Monday, October 18, 2010
Beetlejuice: Death at its Funniest
I hope everyone reading this has already seen this movie. If not, it's a must! This is Tim Burton at the beginning of his feature-directing career. Though he didn't write the original script (or even the rewrites), you can still see those Gothic, dark, Burton-esque qualities that Gen X has come to love and cherish. The film tells the tale of a young married couple living out in the countryside who get into an accident and die. Their ghostly afterlife is confined to the house they once called home, unable to leave. When a city couple and their daughter buy the house and start transforming the home they worked so hard to build, they get the help of a bio-exorcist named Betelgeuse (pronounced "Beetlejuice") to scare the family away. But Betelgeuse proves to be more harmful than helpful, so the newly-dead couple must now save the family they first wanted to scare. It's a hilarious comedic ride through the world of the afterlife, and stars Geena Davis, Alec Baldwin, Winona Ryder, Catherine O'Hara, Jeffery Jones and Michael Keaton as the titular character.
Pee-wee's Big Adventure" (1985), was such a huge success, he was being bombarded by scripts for his next project. None of them had the imagination and creativity he was looking for, and Burton was becoming disheartened...until producer David Geffen handed him "Beetlejuice" by Michael McDowell. McDowell's original screenplay was much more of a horror film than a comedy though, with Betelgeuse as a hellish winged demon who could transform into many different people. The climax of this version had Betelgeuse raping one daughter (there were two originally) and mutilating the second by transforming himself into a ravenous squirrel. Luckily, Burton and the studio hired writers to lighten up the story...a lot!
High Spirits" (1988). (Furst would later work with Burton to create a whole new look for Gotham City in "Batman" (1989).) Burton hired Bo Welch instead, which started a working partnership that continued with "Edward Scissorhands" (1990) and "Batman Returns" (1992). Welch also managed to start another great partnership during "Beetlejuice." He met Catherine O'Hara and fell in love, marrying in 1992 (and still together today).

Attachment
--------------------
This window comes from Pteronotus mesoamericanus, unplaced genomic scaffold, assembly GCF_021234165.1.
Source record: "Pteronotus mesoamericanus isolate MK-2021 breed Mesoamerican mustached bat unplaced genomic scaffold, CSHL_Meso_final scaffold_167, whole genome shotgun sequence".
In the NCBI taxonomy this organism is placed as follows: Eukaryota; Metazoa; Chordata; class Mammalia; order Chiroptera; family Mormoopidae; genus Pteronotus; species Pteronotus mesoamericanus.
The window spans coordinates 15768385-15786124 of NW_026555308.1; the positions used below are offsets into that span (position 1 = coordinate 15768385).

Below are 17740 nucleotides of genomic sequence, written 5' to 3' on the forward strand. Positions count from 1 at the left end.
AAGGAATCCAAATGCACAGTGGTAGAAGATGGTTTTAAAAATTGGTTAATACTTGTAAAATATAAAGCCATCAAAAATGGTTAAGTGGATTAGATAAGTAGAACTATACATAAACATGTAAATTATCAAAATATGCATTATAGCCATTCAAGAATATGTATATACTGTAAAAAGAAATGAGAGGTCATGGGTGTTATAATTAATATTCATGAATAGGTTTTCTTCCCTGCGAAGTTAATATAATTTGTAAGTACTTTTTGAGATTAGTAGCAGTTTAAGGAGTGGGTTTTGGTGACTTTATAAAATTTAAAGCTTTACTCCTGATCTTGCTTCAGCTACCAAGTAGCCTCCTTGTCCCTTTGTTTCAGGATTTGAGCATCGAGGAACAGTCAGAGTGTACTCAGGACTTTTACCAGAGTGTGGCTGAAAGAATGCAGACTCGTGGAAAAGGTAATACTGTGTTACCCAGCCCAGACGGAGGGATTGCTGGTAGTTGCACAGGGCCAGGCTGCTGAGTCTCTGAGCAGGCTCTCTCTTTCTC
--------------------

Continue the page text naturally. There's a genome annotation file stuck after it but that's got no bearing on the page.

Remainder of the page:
Lucas" (1986) and "Square Dance" (1987). It was her performance in "Lucas" that impressed Burton and led to her winning the role of odd, goth teen Lydia. She won it over young actresses like Diane Lane, Jennifer Connolly, Sarah Jessica Parker, even already odd Juliette Lewis. This then led to her next big role, in the teen dark comedy "Heathers" (1989), solidifying her as a role model for alienated teens everywhere. She also made a mark with Burton, who cast her again alongside Johnny Depp in "Edward Scissorhands."
"Beetlejuice" went on to earn $73 million at the box office and an Oscar for Best Makeup. Thanks to his second success, Warner Bros. was more inclined to grant him the large budget he needed for "Batman," which went on to earn $411 million at the box office and proved Burton was (and still is) a solid bet in Hollywood. So, get your Halloween groove on this week and drown yourself in laughter with "Beetlejuice." It's currently an instant streamer on Netflix and is always available on DVD. Have a great week, everyone!
(Post-tidbit: A sequel was written back in 1990 at Burton's request, titled "Beetlejuice Goes Hawaiian." However, other commitments kept causing Burton to put the project aside. Many people have been asked over the years to do some rewrites on the script, including Daniel Waters ("Heathers"), Pamela Norris ("Troop Beverly Hills" (1989)), even Kevin Smith. Yet, everyone passed and it still sits untouched at The Geffen Film Company.)
Video treat: Part 1 of Episode 1 of the "Beetlejuice" cartoon series, produced by Burton: